Mahoney v. City of Gillette

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Justia Opinion Summary

The Supreme Court affirmed the judgment of the Unemployment Insurance Commission denying Appellant’s application for unemployment insurance after the City of Gillette terminated her employment, holding that there was substantial evidence to support the Commission’s determination that Appellant engaged in misconduct with her work and that the City did not violate Appellant’s First Amendment rights when it terminated her employment.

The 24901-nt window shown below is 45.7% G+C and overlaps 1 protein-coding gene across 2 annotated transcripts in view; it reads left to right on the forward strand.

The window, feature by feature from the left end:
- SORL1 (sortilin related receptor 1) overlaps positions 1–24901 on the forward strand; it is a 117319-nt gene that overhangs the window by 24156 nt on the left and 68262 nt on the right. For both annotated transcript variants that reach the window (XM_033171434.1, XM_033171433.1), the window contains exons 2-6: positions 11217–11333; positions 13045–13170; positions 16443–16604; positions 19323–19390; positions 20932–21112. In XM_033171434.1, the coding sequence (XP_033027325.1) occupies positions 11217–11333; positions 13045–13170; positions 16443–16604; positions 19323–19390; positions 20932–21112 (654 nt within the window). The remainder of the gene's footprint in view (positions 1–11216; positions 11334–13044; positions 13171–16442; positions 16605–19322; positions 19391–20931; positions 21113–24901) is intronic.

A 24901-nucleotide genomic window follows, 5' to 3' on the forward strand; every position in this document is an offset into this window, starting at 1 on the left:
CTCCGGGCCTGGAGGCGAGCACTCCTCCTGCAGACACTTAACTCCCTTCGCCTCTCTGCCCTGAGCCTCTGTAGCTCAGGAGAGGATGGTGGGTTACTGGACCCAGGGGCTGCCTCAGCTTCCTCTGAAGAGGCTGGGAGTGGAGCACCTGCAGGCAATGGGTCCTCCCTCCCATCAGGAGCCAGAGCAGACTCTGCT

The Commission denied Appellant’s claim for benefits after concluding that the City discharged Appellant because she violated several employer policies when she provided certain work-related confidential information to persons authorized to see that information. The Supreme Court affirmed, holding (1) the Commission had substantial evidence to conclude that Appellant committed misconduct connected with her work; and (2) the City did not infringe on Appellant’s First Amendment rights when it dismissed her for constitutionally protected speech.